3. Since this is a silent film, do you feel there were any limitations on these opening scenes due to the lack of synchronous spoken dialogue?

Not at all in the opening scene with the chorus girls. I think Hitchcock masterfully conveyed his meaning and tone there. The scenes of the woman's letter of introduction being stolen were harder to follow for me. It may have simply been a foundation for the remainder of the story but I didn't understand the motivation of the characters who stole the letter from her purse. I'm sure it becomes clearer as the story progresses but the latter scenes don't stand on their own as well as the initial scenes. Whether that's due to the lack of synchronized dialogue, I'm not sure. 

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DAILY DOSE #1 (Pleasure Garden)

 

39 STEPS:

1.Yes; 2.Yes; 3.Yes.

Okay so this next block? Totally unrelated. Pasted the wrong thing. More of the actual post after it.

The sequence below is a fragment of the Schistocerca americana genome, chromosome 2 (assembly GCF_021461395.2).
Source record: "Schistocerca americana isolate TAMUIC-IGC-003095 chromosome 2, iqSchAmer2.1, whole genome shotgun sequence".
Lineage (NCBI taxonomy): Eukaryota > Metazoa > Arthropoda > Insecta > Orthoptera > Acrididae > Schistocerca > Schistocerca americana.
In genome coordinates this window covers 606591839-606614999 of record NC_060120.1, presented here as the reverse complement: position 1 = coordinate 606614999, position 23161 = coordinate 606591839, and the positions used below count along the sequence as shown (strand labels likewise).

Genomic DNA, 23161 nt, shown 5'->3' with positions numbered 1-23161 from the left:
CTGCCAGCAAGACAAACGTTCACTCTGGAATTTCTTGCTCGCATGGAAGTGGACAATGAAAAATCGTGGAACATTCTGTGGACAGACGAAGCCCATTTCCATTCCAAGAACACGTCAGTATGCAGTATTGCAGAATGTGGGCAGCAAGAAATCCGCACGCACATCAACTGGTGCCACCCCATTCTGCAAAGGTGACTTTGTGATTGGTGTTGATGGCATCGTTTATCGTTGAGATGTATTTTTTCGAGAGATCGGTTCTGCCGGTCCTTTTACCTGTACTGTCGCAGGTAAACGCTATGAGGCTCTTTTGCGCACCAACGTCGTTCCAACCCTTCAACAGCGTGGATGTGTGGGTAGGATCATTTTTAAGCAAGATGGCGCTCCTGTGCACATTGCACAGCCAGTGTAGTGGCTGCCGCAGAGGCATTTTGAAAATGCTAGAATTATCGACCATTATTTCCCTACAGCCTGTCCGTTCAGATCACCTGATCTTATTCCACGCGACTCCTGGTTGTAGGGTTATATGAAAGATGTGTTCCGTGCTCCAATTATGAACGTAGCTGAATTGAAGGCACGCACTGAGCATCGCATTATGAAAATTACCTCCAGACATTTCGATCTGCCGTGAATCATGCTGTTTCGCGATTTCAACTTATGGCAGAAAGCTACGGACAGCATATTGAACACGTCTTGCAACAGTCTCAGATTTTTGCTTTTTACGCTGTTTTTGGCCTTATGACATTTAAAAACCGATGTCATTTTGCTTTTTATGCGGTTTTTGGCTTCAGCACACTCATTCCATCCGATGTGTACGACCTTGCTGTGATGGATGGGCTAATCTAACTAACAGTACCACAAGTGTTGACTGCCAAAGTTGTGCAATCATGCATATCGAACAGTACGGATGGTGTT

Hitchcock's first directorial step, opens with chorus steppers descending spiral steps into Bosch's Garden of Earthly Delights.  A myopic gentleman focuses on a dancing girl, as the ever moving camera moves in. His literal faux pas foreshadows a figurative false step when he asks her to step out but she shuffles off.  Meanwhile an ingenue steps out of her realm and into trouble but a heroine steps in.

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1. Do you see the beginnings of the "Hitchcock touch" in this sequence? Please provide specific examples. 

 
Here are some "Hitchcock touch" I noticed in this sequence :
 
- He established the situation by using object with certain distinctive shape. It shows at the very beginning when the story opens with the established shot of the spiral stair. This similar approach also appears in Hitchcock's later works.
 
- The Point of View shot. It happens when The Old Man sees The Woman through his binocular.